MOUNTAIN MUSIC: The Freight Hoppers get back on track
Wednesday, 08 June 2011 16:06
There’s something about a train that ignites a flurry of imagery, conjuring up spirits of days gone by, a moving story, methodically chugging across this great land of ours with the intent of delivering people and goods to their expected destinations. Nestled in the heart of the Smokies, Bryson City, N.C., is home to not only the historic Great Smoky Mountain Railroad but also one the most exciting string bands that have ever jumped a train, The Freight Hoppers.
The band has returned from a long break with an eagerly anticipated and stellar new album, Mile Marker, on Bake Tone Records, which is filled with songs first recorded at the height of railroading around the early half of the 20th century. The Freight Hoppers interpretation of classic old-timey favorites continues a tradition that purists will certainly appreciate while encouraging a new generation of music lovers to come along for the ride.The story of the railroad in far parts of Western North Carolina begins in 1880 when the first line west of Asheville began operating. The Murphy Branch Line opened the world to those secluded in the mountains and offered outsiders a chance to benefit from the region’s resources. By the early part of the 20th century track mileage was at its peak (over 250,000 miles), and depots, terminals, stations, and famous passenger trains were the talk of the town, edging their way into local folklore with the stories that rode in and rode out with each passing train.
For traveling musicians, panhandlers, and just ordinary folks looking to make a few pennies, stops along the railroad were perfect places to set up, jam a few tunes, and make some change. During the early 1900s, six train trains were running between Asheville and Lake Junaluska and another four from Murphy to Asheville. The rise of railroad music was an unintended consequence of development and gave a voice to those often unheard locals confronted with economic, environmental, and cultural change over which they had little control. All along the lines, pickers, strummers, callers, musicians of all types played for the new railroad patrons all over Western North Carolina. The Freight Hoppers are not unlike the folk troubadours and string bands of yesterday that lived with the railroad as a fundamental influence and an integral part of their story.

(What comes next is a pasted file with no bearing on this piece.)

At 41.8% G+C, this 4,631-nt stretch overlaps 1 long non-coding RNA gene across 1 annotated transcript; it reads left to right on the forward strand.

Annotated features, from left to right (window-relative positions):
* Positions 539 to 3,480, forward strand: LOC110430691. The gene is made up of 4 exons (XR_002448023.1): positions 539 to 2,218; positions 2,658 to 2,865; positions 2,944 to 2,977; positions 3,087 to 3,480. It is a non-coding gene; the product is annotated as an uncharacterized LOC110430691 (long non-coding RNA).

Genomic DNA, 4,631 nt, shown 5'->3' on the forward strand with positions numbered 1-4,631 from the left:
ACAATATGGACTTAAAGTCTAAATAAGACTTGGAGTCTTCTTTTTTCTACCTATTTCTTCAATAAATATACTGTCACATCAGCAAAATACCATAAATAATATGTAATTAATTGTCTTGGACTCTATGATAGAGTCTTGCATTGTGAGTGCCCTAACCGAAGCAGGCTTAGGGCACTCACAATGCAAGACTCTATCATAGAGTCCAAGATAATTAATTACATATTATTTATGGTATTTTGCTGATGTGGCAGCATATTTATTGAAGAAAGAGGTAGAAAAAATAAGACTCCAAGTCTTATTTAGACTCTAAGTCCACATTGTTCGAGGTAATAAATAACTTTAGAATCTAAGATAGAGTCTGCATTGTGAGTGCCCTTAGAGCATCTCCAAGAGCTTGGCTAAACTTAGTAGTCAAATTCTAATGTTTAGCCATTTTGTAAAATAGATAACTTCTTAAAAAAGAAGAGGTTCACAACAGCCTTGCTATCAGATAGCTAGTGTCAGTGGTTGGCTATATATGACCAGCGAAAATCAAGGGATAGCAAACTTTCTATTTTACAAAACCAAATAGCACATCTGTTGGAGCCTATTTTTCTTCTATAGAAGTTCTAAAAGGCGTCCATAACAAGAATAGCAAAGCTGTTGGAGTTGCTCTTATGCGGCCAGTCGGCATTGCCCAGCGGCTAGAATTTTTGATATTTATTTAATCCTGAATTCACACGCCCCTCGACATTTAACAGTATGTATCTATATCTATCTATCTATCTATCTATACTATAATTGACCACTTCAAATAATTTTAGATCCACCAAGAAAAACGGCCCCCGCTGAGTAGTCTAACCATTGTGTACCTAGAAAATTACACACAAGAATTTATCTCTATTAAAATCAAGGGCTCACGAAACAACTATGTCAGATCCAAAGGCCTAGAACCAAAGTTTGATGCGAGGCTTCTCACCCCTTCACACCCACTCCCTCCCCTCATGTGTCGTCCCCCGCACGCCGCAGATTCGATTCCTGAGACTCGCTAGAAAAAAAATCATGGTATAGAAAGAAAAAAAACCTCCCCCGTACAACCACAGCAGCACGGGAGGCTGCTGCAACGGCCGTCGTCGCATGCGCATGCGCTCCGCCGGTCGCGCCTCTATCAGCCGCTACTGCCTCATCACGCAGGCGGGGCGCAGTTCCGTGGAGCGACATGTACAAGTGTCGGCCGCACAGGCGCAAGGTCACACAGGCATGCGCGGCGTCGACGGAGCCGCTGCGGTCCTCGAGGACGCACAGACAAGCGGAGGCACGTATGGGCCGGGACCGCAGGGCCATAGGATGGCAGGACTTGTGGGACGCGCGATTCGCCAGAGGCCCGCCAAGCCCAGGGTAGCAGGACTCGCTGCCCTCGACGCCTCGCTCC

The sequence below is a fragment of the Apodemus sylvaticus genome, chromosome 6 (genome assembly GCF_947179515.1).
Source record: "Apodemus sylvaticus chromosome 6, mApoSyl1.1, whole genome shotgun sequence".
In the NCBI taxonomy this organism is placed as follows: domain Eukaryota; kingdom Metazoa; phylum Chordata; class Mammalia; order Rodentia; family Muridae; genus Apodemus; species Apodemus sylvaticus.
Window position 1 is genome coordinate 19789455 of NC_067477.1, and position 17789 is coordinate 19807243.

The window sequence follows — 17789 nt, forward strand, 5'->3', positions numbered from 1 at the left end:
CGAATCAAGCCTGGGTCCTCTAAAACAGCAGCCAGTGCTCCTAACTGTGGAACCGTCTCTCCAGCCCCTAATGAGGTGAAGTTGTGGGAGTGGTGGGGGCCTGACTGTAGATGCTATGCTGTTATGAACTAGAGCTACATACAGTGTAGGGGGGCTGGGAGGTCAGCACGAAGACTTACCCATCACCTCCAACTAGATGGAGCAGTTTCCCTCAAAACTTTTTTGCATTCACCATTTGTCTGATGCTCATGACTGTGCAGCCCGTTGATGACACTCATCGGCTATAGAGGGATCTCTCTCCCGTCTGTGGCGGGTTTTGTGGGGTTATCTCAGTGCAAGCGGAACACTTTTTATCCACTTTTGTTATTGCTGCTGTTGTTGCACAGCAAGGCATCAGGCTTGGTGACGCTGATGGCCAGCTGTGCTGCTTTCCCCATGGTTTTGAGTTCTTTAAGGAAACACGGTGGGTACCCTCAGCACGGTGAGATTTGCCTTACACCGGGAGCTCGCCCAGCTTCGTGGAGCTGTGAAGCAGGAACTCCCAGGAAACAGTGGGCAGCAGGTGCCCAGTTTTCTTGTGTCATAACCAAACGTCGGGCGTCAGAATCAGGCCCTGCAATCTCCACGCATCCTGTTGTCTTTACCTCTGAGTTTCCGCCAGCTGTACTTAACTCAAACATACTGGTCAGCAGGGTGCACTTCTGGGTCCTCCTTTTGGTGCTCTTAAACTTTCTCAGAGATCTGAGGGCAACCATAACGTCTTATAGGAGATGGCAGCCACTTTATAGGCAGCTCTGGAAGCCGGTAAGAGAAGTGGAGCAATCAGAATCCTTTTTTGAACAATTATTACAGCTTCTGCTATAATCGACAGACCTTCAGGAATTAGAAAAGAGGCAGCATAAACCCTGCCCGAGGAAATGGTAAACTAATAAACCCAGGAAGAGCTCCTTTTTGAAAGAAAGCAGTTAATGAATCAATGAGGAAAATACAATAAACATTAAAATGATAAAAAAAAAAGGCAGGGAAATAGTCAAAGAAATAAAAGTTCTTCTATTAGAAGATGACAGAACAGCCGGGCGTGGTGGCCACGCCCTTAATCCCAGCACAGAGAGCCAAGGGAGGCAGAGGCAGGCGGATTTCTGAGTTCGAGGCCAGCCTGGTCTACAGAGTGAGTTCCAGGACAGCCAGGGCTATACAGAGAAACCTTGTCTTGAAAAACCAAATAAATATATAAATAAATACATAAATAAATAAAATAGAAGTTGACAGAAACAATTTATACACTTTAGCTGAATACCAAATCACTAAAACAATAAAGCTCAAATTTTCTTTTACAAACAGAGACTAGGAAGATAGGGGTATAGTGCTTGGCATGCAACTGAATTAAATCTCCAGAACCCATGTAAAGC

Like a train, The Freight Hoppers carry that story with them. It’s both moving and unrelenting; their music seamlessly transitions between old-timey, bluegrass, and Appalachian folk. The Southern presence is felt in every song. Founding members David Bass and Frank Lee have been playing together for nearly 20 years. Taking a job in 1993 to play for tourists while riding along the celebrated Great Smoky Mountain Railroad, the Bass and Lee fiddle-banjo combo gave birth to The Freight Hoppers name.
Their ascension to fame and notoriety among the bluegrass/old-time concert and festival circuit soon followed. Fans of The Freight Hoppers will remember their previous two releases on the reputable roots-music label, Rounder Records, Where’d You Come From, Where’d You Go in 1996 and Waiting on the Gravy Train in 1998. Originally accompanied by Cary Fridley on vocals and guitar, along with an assortment of upright bass players on the first two albums, the band came to a sobering crossroad in 1999 when Fridley left the band to continue a solo career.
With the arrival of his first child, Bass decided to take some time off from the band as well. A medical condition then forced a tough decision for him, and The Freight Hoppers stopped making music as Bass recuperated. Finally in 2007, with Bass’s health in check and Lee’s desire to tour and record music stronger than ever, the group reformed with an impressive rhythm section. Well-known guitarist and vocalist Isaac Deal and equally notable upright bass player Bradley Adams joined the band. Both have called Western North Carolina home for many years and are well educated in the Southern Appalachian musical stylings that originally made The Freight Hoppers a great band.
For those reasons, “Mile Marker” is a comeback of sorts. While the band’s absence was understandable, it’s clear the time away has invigorated all of the members. Recorded at the Rubber Room Studio in Chapel Hill, N.C., the album gets off to a rousing start with “Been to the East Been to the West,” a song first recorded in 1928 by the Leake County Revelers. The tune features a sweet fiddle line that Bass conquers like he’s been playing it all his life. The band’s groove begins to move into a slow waltzy-sway with the high and lonesome singing on “I Saw a Man at the Close of the Day,” a classic tale of what happens when drinking gets a hold of a family. “Lost Indian,” a familiar festival favorite, gets the picking and fiddling paired perfectly; dancing to this one is highly recommended. Keeping up with the train songs, “The Train That Carried My Gal From Town” is one exception to the rule that everybody loves a train—the storyteller is fit to be tied when he realizes that he’s been done wrong when he proclaims: “There goes that train, somebody bring it back\ that gal got her hand in my money-sack.”
The Freight Hoppers can spin a yarn with the veracity and speed of a charging train, or slow it down with that Southern ease that is both elusive and captivating. For this band, it seems more important to know where their sound comes from rather than where the journey is headed.
To order Mile Marker visit thefreighthoppers.com